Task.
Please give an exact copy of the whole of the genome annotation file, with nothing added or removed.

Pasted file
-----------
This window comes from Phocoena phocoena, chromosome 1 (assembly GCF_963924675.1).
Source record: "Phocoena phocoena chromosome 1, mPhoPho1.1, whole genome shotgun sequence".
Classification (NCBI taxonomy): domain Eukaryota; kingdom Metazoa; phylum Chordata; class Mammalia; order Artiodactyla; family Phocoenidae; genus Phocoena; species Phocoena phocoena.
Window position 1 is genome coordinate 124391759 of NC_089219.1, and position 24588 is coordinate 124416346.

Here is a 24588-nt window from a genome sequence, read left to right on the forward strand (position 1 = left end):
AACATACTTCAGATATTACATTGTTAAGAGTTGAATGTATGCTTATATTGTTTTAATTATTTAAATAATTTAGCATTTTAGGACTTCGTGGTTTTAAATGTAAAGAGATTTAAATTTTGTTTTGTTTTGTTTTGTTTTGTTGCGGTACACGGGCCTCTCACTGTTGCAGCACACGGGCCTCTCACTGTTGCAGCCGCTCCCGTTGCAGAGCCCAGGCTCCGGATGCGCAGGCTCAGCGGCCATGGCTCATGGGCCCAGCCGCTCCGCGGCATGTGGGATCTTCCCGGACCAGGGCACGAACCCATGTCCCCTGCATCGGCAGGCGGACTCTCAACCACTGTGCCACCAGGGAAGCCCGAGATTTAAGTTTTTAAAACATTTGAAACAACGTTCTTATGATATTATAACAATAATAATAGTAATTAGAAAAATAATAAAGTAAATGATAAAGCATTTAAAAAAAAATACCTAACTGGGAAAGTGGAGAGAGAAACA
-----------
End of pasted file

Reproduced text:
This window comes from Phocoena phocoena, chromosome 1 (assembly GCF_963924675.1).
Source record: "Phocoena phocoena chromosome 1, mPhoPho1.1, whole genome shotgun sequence".
Classification (NCBI taxonomy): domain Eukaryota; kingdom Metazoa; phylum Chordata; class Mammalia; order Artiodactyla; family Phocoenidae; genus Phocoena; species Phocoena phocoena.
Window position 1 is genome coordinate 124391759 of NC_089219.1, and position 24588 is coordinate 124416346.

Here is a 24588-nt window from a genome sequence, read left to right on the forward strand (position 1 = left end):
AACATACTTCAGATATTACATTGTTAAGAGTTGAATGTATGCTTATATTGTTTTAATTATTTAAATAATTTAGCATTTTAGGACTTCGTGGTTTTAAATGTAAAGAGATTTAAATTTTGTTTTGTTTTGTTTTGTTTTGTTGCGGTACACGGGCCTCTCACTGTTGCAGCACACGGGCCTCTCACTGTTGCAGCCGCTCCCGTTGCAGAGCCCAGGCTCCGGATGCGCAGGCTCAGCGGCCATGGCTCATGGGCCCAGCCGCTCCGCGGCATGTGGGATCTTCCCGGACCAGGGCACGAACCCATGTCCCCTGCATCGGCAGGCGGACTCTCAACCACTGTGCCACCAGGGAAGCCCGAGATTTAAGTTTTTAAAACATTTGAAACAACGTTCTTATGATATTATAACAATAATAATAGTAATTAGAAAAATAATAAAGTAAATGATAAAGCATTTAAAAAAAAATACCTAACTGGGAAAGTGGAGAGAGAAACA